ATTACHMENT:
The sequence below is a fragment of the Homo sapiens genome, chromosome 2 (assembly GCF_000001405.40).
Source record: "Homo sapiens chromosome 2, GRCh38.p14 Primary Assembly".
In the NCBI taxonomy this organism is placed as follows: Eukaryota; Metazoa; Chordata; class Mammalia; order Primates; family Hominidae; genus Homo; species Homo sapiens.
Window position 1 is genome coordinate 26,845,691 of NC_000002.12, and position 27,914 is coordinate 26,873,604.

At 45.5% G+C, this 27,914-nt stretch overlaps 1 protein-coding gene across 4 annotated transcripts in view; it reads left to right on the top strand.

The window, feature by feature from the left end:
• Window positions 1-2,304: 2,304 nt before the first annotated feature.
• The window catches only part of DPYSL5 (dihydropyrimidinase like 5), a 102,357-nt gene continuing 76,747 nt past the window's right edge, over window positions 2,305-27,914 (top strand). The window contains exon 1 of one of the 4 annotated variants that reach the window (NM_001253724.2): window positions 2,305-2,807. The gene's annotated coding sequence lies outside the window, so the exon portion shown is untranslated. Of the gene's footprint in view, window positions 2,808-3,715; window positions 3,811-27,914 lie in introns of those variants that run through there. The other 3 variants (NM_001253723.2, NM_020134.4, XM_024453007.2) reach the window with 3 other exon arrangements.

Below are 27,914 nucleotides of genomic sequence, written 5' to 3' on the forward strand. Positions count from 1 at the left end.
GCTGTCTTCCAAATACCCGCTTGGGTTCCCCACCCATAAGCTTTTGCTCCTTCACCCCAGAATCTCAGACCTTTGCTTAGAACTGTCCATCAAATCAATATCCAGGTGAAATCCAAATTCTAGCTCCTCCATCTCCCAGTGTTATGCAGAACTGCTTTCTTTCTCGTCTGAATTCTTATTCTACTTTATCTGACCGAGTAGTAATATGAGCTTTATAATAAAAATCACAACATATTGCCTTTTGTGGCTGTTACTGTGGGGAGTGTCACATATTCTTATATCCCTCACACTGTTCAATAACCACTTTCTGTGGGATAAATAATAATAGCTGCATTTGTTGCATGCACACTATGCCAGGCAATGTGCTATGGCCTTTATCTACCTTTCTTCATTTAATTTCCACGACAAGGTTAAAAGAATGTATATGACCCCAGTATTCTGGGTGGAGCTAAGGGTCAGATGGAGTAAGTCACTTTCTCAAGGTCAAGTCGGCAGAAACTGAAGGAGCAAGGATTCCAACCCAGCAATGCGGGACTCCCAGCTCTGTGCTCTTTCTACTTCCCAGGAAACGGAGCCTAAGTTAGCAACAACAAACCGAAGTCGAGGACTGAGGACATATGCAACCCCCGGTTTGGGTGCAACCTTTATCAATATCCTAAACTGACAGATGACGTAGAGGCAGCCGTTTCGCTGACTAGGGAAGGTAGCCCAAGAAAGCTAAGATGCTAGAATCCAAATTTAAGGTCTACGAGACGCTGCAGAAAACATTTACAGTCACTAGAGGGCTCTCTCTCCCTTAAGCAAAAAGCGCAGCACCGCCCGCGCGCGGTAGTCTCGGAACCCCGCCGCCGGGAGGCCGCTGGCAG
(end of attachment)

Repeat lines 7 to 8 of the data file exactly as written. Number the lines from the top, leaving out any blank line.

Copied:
• Window positions 1-2,304: 2,304 nt before the first annotated feature.
• The window catches only part of DPYSL5 (dihydropyrimidinase like 5), a 102,357-nt gene continuing 76,747 nt past the window's right edge, over window positions 2,305-27,914 (top strand). The window contains exon 1 of one of the 4 annotated variants that reach the window (NM_001253724.2): window positions 2,305-2,807. The gene's annotated coding sequence lies outside the window, so the exon portion shown is untranslated. Of the gene's footprint in view, window positions 2,808-3,715; window positions 3,811-27,914 lie in introns of those variants that run through there. The other 3 variants (NM_001253723.2, NM_020134.4, XM_024453007.2) reach the window with 3 other exon arrangements.